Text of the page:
warnings about PCB build-up in striped bass.
Public officials blamed the Clarkstown
contamination on allegedly faulty meat processing,
but as Peter Muller of Wildwatch pointed out, “The
finding of lead cannot be blamed on the slaughterhouse,”
as ingested lead would be absorbed into a
goose’s bloodstream, and would contaminate the
goose’s entire body. “Lead poisoning affects every
organ,” Muller continued, “can cause nerve disorders,
and causes mental retardation in children.”
A reminder that lead poisoning via contact
with grass still isn’t history, 21 years after the
phase-out of leaded gasoline, came on August 14
from Willard, Wisconsin, where the Wisconsin
Department of Natural Resources determined that
five cows were killed by lead from the ashes of
burned and buried debris.
“Giving these geese to the poor is classic
environmental racism,” said Cox. “I come from
rural Mississippi, I’ve lived in the ghetto, I’ve been
in the Third World, and I know it when I see it.
Trying to justify the unjustifiable by feeding dead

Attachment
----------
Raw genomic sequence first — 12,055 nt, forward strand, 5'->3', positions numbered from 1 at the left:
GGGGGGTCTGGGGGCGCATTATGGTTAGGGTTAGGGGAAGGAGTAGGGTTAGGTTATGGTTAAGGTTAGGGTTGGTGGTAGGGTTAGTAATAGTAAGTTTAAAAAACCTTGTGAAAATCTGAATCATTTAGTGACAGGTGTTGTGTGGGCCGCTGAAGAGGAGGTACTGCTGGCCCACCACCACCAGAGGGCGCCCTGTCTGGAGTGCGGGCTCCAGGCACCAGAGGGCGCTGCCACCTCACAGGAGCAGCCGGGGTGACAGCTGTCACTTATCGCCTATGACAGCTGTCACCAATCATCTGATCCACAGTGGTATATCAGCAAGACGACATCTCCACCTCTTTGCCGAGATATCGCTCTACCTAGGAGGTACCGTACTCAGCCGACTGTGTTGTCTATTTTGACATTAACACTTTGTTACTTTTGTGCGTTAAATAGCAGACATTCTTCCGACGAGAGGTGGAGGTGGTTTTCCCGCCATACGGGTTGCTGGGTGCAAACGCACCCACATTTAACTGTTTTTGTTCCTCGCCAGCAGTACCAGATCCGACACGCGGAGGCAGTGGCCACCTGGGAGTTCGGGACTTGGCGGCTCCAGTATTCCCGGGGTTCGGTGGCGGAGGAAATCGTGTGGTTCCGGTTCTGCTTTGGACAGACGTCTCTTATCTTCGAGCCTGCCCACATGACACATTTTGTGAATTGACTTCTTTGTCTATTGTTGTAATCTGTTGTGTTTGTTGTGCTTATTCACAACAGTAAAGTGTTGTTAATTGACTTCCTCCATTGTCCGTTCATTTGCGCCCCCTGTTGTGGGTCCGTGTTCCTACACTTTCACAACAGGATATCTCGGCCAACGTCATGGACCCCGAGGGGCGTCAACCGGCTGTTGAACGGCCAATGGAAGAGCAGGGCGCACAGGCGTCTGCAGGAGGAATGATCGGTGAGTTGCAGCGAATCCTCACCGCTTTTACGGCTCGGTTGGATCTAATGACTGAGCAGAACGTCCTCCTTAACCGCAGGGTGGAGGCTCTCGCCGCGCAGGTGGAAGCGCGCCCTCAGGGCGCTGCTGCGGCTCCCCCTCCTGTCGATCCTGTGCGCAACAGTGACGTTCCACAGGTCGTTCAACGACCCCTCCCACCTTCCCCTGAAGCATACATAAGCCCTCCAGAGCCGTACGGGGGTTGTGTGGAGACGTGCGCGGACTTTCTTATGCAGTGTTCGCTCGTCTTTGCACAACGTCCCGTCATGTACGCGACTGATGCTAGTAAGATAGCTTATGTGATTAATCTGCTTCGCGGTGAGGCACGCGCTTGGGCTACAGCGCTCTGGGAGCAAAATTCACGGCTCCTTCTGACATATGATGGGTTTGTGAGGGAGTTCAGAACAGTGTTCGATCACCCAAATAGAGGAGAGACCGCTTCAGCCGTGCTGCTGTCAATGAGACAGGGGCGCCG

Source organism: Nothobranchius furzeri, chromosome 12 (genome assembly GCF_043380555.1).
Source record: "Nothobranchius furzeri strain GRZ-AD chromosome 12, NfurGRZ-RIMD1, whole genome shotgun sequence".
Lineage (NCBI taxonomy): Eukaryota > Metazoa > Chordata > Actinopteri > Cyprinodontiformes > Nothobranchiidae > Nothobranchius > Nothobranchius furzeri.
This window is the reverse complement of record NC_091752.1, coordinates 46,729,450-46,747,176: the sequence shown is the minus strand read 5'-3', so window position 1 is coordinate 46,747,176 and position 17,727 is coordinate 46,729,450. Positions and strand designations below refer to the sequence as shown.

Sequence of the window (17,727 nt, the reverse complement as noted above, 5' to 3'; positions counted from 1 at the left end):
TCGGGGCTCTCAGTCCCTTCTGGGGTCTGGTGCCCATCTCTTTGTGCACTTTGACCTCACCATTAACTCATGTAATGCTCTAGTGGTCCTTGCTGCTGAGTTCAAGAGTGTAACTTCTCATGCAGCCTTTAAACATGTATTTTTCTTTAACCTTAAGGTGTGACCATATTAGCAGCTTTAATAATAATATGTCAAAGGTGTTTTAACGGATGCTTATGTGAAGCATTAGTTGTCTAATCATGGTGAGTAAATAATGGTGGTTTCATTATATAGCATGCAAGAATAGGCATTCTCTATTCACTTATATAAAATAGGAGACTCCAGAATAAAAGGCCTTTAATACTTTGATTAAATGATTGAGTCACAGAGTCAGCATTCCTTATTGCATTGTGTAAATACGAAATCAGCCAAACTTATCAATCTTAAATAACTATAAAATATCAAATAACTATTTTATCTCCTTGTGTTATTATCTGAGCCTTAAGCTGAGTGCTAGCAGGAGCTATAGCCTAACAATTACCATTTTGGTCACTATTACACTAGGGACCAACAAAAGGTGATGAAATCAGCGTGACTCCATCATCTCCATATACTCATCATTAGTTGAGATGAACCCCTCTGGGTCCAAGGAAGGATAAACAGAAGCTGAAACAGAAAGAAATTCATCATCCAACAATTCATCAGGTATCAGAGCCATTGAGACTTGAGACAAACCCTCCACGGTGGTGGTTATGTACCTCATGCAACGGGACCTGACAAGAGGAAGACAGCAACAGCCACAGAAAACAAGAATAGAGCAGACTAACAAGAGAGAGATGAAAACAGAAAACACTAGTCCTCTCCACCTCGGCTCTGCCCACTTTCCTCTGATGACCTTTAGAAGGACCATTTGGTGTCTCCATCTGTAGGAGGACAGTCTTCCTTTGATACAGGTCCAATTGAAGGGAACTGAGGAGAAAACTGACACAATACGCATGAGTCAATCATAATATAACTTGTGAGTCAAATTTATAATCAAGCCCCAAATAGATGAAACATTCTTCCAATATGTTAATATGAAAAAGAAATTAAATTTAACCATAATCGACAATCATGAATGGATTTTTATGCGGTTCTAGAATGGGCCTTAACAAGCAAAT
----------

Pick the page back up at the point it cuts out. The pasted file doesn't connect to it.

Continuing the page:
birds that may be unfit for human consumption to
disadvantaged children in inner city neighborhoods
is no different from siting a toxic waste dump in a
poor part of the countryside because the people are
so desperate for jobs and houses that they’ll do anything
and put up with anything next door. The ADC
and the state agencies even pretend they have to kill
geese in some cases to protect the public from all
sorts of diseases that the geese might carry. But if
the geese are that deadly,” Cox continued, “why
did the ADC turn around and give their uninspected
remains to soup kitchens to feed little kids?”
After Cox attacked the goose give-aways
in a nationally distributed press release,
“Bellingham (Washington) Lighthouse Mission
director Dave Ashton told the Coalition to Protect
Canada Geese that he would not under any circumstances
accept Canada geese from USDA Animal
Damage Control,” Coalition national coordinator
Ann Frisch announced. Based on a call from the
ADC, she said, “Ashton had been expecting geese
to be delivered live to the mission, where they
would be slaughtered on site. Ashton was angered
that the ADC asked him to take the geese without